PEOPLE of the State of California, Plaintiff and Respondent, v. John Raymond CLINE, Defendant and Appellant.
Defendant has appealed from a judgment of conviction entered upon jury verdicts which found him guilty of lewd and lascivious conduct in violation of Penal Code section 288, of sex perversion in violation of section 288a, and of unauthorized entry of property in violation of section 602.5 (a lesser but necessarily included offense of the burglary in violation of section 459 which had been charged in the indictment). Following proceedings under the provisions now found in sections 6300—6330 (formerly ss 5500—5522) of the Welfare and Institutions Code, in which defendant was found not to be a mentally disordered sex offender, he was sentenced to concurrent terms in the state prison for each of the first two offenses, and to county jail for an unspecified term for the third offense.[FN1]
Defendant contends it was reversible error for the court to convict and punish him twice for the commission of a single act, and that he was denied his constitutional right to the effective assistance of counsel, because his attorney failed to object to the multiple sentences imposed by the trial court, and failed to raise the defense of diminished capacity. It is concluded that the conviction of violation of section 288a should be reversed, and that the judgment should otherwise be affirmed.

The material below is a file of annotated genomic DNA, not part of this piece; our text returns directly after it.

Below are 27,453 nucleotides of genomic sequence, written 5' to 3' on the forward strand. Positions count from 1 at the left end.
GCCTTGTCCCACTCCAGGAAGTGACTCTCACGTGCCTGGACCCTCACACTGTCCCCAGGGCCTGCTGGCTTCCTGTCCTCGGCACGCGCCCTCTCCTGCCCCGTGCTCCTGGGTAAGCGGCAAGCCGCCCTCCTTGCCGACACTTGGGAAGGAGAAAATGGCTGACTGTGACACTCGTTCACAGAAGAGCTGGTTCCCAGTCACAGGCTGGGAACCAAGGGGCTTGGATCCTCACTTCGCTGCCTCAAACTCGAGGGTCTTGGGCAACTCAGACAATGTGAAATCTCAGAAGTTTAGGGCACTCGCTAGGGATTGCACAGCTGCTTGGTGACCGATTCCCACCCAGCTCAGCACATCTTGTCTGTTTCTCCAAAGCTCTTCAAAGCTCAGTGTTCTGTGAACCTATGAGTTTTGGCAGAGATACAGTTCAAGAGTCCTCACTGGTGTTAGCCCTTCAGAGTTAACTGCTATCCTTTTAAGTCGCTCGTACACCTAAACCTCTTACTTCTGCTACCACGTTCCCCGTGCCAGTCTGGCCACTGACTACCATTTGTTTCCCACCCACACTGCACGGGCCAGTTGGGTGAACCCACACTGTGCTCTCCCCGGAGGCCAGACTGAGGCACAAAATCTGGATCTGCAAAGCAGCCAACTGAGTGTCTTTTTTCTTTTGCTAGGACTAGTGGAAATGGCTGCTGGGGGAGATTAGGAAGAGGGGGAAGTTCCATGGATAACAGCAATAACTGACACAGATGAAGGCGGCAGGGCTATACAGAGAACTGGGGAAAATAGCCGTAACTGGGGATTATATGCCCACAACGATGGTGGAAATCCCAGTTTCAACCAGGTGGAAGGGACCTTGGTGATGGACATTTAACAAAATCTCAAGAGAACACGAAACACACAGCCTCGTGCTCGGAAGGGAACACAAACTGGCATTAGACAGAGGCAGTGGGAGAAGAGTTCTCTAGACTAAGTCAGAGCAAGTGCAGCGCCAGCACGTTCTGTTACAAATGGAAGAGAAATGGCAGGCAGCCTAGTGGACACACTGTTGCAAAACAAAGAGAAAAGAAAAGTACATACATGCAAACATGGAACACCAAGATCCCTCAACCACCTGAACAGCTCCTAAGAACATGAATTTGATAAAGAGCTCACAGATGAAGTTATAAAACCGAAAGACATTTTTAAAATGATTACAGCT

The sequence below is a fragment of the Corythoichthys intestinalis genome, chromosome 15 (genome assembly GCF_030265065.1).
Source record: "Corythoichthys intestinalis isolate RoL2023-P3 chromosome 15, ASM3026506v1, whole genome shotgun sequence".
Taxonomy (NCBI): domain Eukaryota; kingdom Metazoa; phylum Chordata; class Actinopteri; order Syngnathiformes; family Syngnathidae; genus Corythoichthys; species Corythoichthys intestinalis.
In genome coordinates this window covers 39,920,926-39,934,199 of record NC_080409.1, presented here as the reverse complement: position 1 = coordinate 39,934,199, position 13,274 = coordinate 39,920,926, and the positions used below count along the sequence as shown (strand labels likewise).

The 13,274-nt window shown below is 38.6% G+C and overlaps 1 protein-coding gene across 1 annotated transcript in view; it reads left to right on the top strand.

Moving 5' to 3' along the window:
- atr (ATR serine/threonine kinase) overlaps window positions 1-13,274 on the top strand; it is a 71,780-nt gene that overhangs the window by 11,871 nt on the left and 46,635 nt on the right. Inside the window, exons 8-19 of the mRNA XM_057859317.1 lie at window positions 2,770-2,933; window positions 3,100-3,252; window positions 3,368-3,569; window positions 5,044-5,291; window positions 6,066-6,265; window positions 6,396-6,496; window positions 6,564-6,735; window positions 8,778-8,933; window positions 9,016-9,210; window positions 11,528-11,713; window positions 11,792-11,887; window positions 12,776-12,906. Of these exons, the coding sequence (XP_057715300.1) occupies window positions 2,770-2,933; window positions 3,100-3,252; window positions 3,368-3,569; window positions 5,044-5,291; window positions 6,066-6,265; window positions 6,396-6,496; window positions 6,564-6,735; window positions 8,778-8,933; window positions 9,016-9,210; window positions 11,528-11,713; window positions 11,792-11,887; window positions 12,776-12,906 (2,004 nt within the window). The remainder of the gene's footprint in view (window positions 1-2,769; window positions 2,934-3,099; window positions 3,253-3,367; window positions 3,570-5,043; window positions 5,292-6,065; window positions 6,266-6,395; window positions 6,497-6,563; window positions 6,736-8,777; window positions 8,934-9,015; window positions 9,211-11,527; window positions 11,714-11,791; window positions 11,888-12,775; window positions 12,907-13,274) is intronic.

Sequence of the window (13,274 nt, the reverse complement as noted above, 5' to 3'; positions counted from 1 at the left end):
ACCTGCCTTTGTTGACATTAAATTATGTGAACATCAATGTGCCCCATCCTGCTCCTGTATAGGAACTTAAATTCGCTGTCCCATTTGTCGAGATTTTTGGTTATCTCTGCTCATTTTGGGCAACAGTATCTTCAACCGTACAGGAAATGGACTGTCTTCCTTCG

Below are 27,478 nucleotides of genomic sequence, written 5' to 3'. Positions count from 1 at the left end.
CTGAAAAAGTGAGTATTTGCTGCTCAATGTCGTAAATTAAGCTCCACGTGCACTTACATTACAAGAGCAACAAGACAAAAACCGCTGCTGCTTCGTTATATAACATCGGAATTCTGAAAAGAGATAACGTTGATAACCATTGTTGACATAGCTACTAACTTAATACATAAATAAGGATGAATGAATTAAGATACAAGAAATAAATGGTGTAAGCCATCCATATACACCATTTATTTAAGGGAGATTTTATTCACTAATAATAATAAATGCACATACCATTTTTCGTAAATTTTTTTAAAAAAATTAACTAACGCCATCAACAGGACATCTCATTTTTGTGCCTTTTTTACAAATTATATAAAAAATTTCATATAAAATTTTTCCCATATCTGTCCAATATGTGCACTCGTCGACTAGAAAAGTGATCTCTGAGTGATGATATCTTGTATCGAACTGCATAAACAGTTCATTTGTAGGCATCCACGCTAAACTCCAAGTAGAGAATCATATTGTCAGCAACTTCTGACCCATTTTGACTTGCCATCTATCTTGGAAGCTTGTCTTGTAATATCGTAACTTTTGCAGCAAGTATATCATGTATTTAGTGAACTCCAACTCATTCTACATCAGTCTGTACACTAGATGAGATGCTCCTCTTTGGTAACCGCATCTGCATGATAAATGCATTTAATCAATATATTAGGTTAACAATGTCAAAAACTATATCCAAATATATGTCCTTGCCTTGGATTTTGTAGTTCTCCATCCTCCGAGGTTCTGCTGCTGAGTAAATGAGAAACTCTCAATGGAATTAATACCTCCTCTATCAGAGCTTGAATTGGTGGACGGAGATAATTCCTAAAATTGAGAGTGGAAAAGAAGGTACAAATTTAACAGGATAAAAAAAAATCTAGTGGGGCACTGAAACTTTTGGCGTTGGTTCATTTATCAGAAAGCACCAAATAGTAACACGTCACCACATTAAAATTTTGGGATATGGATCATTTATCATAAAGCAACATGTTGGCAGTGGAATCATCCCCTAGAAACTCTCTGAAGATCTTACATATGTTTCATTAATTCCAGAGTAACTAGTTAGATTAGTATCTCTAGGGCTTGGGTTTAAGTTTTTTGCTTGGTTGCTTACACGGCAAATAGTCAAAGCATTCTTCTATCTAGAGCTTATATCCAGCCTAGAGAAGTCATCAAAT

Divisibility of the course of action
Section 654 of the Penal Code provides that ‘An act or omission which is made punishable in different ways by different provisions of this Code may be punished under either of such provisions, but in no case can it be punished under more than one; * * *.’ The Supreme Court of this state has recently recognized that more than one theory has developed in the application of these provisions. The majority opinion in In re Hayes (1969), 70 A.C. 645, 75 Cal.Rptr. 790, 451 P.2d 430 states: ‘The key to application of section 654 is in the phrase ‘act or omission’: a defendant may be punished only once for each distinct ‘act or omission’ committed. There have been numerous attempts in the cases to define a single ‘act,’ with varying degrees of clarity. Section 654 has been held to apply, for example, where the multiple violations are ‘necessarily included offenses' (People v. Knowles (1950), 35 Cal.2d 175, 186, 217 P.2d 1) and where there is a single ‘intent and objective’ underlying a course of criminal conduct (Neal v. State of California (1960) supra, 55 Cal.2d 11, 9 Cal.Rptr. 607, 357 P.2d 839) but not where there are multiple victims (id). Most of the cases construing section 654 can be resolved by application of one or the other of these theories.' (70 A.C. at pp. 646—647, 75 Cal.Rptr. at p. 791, 451 P.2d at p. 431 and see also Traynor, C.J. dissenting at p. 657, 75 Cal.Rptr. 798, 451 P.2d 438, fn. 6.)